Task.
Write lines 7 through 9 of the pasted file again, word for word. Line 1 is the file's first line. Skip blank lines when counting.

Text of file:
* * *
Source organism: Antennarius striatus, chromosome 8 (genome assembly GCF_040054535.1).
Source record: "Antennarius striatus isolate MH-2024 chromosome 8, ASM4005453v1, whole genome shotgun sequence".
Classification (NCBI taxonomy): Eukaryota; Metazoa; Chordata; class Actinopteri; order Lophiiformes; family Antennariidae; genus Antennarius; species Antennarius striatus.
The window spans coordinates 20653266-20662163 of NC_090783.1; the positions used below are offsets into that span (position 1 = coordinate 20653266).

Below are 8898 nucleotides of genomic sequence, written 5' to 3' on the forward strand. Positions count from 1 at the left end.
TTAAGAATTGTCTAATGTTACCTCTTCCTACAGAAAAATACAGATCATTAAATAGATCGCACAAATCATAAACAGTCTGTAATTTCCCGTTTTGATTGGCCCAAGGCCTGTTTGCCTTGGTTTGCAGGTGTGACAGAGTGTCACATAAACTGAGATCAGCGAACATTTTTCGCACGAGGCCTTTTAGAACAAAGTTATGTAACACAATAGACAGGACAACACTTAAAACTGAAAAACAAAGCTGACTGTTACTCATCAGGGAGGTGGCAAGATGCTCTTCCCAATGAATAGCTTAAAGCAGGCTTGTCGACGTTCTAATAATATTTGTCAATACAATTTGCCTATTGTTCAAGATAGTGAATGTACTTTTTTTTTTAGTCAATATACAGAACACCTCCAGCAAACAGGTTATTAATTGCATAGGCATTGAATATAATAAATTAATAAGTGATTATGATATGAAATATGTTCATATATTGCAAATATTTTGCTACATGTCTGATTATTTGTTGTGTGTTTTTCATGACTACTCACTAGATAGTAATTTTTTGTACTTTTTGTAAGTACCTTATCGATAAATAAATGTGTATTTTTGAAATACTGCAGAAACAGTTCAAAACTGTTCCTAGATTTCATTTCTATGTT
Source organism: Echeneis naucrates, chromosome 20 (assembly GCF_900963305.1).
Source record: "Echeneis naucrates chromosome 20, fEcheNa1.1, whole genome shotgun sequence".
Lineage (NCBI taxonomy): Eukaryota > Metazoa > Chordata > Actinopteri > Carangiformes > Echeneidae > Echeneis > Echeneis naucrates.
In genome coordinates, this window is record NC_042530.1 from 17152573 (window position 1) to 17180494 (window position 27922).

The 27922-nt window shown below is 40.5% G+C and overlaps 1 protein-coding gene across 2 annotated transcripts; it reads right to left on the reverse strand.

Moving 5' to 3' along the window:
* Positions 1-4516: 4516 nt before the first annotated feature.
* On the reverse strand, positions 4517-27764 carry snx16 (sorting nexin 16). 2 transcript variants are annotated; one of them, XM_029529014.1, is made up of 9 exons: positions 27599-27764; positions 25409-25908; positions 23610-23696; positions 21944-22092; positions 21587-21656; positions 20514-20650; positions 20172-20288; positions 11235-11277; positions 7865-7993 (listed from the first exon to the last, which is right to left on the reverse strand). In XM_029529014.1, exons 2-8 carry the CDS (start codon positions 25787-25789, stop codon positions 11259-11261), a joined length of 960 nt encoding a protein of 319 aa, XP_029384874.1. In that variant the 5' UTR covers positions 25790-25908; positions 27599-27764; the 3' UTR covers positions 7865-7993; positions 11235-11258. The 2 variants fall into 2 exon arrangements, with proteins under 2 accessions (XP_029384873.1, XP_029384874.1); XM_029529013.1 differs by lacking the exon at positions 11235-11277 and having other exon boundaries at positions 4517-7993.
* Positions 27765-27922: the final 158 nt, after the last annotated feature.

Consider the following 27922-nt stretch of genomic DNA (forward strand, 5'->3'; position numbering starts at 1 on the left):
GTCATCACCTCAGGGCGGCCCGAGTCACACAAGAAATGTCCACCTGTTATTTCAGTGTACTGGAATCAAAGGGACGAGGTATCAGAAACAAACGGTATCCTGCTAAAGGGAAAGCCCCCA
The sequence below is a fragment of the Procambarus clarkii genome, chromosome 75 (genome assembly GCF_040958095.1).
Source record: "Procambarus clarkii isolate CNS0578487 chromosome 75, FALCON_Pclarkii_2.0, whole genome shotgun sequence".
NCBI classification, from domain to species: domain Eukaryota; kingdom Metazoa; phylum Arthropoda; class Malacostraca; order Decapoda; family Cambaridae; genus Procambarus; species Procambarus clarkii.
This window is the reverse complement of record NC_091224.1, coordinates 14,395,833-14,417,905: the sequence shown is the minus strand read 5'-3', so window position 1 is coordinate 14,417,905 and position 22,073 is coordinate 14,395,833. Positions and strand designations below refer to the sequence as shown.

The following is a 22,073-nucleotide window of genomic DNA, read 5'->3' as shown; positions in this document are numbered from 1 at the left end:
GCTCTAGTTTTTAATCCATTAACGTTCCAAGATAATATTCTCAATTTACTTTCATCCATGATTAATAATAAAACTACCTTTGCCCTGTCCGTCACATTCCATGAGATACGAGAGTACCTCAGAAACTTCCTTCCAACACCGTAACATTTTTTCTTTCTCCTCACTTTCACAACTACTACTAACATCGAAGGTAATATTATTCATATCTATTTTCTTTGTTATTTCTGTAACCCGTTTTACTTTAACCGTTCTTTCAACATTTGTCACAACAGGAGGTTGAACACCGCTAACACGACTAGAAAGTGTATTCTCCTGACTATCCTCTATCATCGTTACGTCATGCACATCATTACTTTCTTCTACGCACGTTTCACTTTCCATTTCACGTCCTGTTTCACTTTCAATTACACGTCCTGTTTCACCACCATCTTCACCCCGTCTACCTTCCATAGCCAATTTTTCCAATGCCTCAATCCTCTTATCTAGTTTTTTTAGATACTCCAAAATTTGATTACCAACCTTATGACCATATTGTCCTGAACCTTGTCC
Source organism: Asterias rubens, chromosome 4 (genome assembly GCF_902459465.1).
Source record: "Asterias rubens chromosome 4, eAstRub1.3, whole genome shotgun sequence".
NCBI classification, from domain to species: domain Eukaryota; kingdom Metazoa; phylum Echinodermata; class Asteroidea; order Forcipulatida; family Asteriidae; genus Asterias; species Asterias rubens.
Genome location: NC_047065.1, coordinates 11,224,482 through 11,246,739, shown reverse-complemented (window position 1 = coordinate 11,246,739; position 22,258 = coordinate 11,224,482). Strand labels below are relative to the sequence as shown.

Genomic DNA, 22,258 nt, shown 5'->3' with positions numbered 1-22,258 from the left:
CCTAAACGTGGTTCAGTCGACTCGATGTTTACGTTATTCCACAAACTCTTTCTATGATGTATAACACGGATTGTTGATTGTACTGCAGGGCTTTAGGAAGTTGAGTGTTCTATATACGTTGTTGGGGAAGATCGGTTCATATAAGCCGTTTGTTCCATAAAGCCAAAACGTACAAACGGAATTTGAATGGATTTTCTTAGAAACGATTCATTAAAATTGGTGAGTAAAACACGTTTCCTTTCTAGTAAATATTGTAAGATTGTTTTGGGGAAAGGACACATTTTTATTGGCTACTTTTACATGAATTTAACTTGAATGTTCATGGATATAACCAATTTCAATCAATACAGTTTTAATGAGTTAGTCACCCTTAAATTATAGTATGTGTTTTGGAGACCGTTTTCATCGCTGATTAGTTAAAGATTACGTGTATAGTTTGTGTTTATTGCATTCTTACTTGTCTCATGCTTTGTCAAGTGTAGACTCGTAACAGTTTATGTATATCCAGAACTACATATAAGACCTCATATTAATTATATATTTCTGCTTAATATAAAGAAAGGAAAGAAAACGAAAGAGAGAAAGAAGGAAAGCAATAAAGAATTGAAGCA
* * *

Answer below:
Source organism: Echeneis naucrates, chromosome 20 (assembly GCF_900963305.1).
Source record: "Echeneis naucrates chromosome 20, fEcheNa1.1, whole genome shotgun sequence".
Lineage (NCBI taxonomy): Eukaryota > Metazoa > Chordata > Actinopteri > Carangiformes > Echeneidae > Echeneis > Echeneis naucrates.